Seafood Mislabeling: I’ll Take the Mystery Fish
by Beth Lowell, Campaign Director at OCEANA, the largest international advocacy group working solely to protect the world’s oceans.
Summer has officially started. Cars are packed for trips to the beach, grills are fired up in backyards and friends and families are sitting down to enjoy their favorite dinners. Fresh seafood is likely to appear on most summertime menus, but did you know that much of the seafood on the market today is mislabeled? The key question is – are we getting what we’re paying for?
How big is the problem?
Recent studies have found that seafood can be mislabeled up to 25 to 70 percent of the time for commonly swapped species like red snapper, wild salmon and Atlantic cod. Often, this is done to swap a species for one that is less expensive and more readily available.
How does this happen?
The path that our fish travels from fishing boat to plate is a complex route. Each stop in the supply chain presents an opportunity for seafood fraud, such as mislabeling. Mislabeling seafood not only allows illegally caught fish to enter into the U.S. market, but it also rips off consumers.
How do you know if your seafood is mislabeled?
You probably don’t. With about 1,700 different species of seafood available in the U.S. from all over the world, it is unrealistic to expect consumers to accurately determine which fish is actually being served. While most seafood consumed in the U.S. is imported, only a small fraction of these fish are inspected, and even less specifically for fraud.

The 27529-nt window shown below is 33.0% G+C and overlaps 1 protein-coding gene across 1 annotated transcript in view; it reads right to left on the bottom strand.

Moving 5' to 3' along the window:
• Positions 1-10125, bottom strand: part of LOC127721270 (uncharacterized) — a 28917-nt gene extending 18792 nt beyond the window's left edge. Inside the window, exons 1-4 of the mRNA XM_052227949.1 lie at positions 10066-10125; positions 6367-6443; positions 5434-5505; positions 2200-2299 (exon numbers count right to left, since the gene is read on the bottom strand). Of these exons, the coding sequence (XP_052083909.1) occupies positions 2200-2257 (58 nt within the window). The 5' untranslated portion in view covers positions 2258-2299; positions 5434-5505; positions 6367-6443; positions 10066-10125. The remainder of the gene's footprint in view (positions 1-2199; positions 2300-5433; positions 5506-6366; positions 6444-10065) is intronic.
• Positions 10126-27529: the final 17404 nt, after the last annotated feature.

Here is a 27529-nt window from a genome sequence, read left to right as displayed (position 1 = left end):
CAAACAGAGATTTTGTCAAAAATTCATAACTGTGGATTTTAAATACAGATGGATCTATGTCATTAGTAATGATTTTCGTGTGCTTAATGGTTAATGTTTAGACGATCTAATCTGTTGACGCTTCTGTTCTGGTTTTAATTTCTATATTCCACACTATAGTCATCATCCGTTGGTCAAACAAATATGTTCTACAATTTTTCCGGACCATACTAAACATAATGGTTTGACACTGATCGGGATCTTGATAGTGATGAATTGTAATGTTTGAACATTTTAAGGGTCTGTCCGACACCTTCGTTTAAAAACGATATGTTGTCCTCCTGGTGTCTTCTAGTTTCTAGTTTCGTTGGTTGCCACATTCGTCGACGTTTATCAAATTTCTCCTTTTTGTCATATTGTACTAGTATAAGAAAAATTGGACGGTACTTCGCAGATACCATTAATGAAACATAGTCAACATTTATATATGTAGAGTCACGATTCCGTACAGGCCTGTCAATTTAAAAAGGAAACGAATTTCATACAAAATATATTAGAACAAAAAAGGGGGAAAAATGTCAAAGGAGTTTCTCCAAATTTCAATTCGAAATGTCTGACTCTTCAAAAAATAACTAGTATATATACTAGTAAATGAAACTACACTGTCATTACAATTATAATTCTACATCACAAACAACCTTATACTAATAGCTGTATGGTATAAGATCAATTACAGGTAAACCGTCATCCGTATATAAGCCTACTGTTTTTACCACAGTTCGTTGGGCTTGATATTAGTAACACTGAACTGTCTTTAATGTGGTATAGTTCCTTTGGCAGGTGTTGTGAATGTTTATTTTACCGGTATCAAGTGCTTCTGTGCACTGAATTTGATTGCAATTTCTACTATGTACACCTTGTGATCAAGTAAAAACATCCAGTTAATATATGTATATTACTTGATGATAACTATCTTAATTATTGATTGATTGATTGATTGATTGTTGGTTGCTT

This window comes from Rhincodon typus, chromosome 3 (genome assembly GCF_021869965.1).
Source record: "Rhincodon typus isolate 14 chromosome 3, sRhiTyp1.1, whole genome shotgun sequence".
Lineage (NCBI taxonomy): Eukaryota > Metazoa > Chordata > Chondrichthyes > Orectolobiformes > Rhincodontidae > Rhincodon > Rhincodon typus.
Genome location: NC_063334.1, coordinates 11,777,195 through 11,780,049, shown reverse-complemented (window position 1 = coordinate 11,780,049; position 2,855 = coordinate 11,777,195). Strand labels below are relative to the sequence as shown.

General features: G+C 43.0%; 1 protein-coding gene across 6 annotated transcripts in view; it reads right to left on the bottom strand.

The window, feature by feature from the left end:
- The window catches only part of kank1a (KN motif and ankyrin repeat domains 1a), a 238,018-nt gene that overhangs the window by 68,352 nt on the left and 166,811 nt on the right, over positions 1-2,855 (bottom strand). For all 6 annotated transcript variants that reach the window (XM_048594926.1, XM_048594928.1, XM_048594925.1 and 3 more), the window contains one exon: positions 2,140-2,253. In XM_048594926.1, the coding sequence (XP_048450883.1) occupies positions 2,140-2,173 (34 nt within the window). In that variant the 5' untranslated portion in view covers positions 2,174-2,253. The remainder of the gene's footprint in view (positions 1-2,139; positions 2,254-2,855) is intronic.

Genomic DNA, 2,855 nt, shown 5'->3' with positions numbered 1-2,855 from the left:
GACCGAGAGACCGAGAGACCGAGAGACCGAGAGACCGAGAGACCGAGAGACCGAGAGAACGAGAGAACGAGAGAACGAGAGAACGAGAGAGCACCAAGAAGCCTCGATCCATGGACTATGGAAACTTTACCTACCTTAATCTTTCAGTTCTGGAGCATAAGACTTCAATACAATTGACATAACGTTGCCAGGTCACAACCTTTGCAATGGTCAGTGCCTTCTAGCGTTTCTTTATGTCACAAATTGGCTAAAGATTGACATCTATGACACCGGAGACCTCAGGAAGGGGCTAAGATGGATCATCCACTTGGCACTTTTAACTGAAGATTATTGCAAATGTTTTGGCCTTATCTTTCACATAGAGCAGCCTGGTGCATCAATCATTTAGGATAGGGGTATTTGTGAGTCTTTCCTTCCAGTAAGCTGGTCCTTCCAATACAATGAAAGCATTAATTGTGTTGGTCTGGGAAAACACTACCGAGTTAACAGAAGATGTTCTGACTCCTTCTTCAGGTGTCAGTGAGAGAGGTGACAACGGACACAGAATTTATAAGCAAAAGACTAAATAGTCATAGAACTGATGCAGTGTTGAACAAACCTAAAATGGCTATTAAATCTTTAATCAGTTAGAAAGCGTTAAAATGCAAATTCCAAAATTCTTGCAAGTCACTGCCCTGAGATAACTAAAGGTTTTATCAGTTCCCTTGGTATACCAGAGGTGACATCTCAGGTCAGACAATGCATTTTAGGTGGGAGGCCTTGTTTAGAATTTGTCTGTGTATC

How do we stop it?
Tracking seafood from bait to plate is the only way to ensure that the seafood you buy is the seafood you get. Traceability would require information to follow each fish as it moves along the supply chain, through processing, packing and distribution. By tracking your fish, like your latest online order, consumers and officials can verify their identity and allow consumers to make more informed seafood choices.
As we celebrate World Oceans Day, enjoy our seafood dinners, and toast to good health, we should also make time to ask our members of Congress to ensure that our seafood is safe, legal and honestly labeled.
Until seafood traceability is required in the U.S., consumers should continue to ask questions about the fish they buy. If the sever or fish monger can’t answer your questions, then you might want to pick something else. And never forget – if the price is too good to be true, it probably is.
Image Credit: Creative Commons photo by ohallmann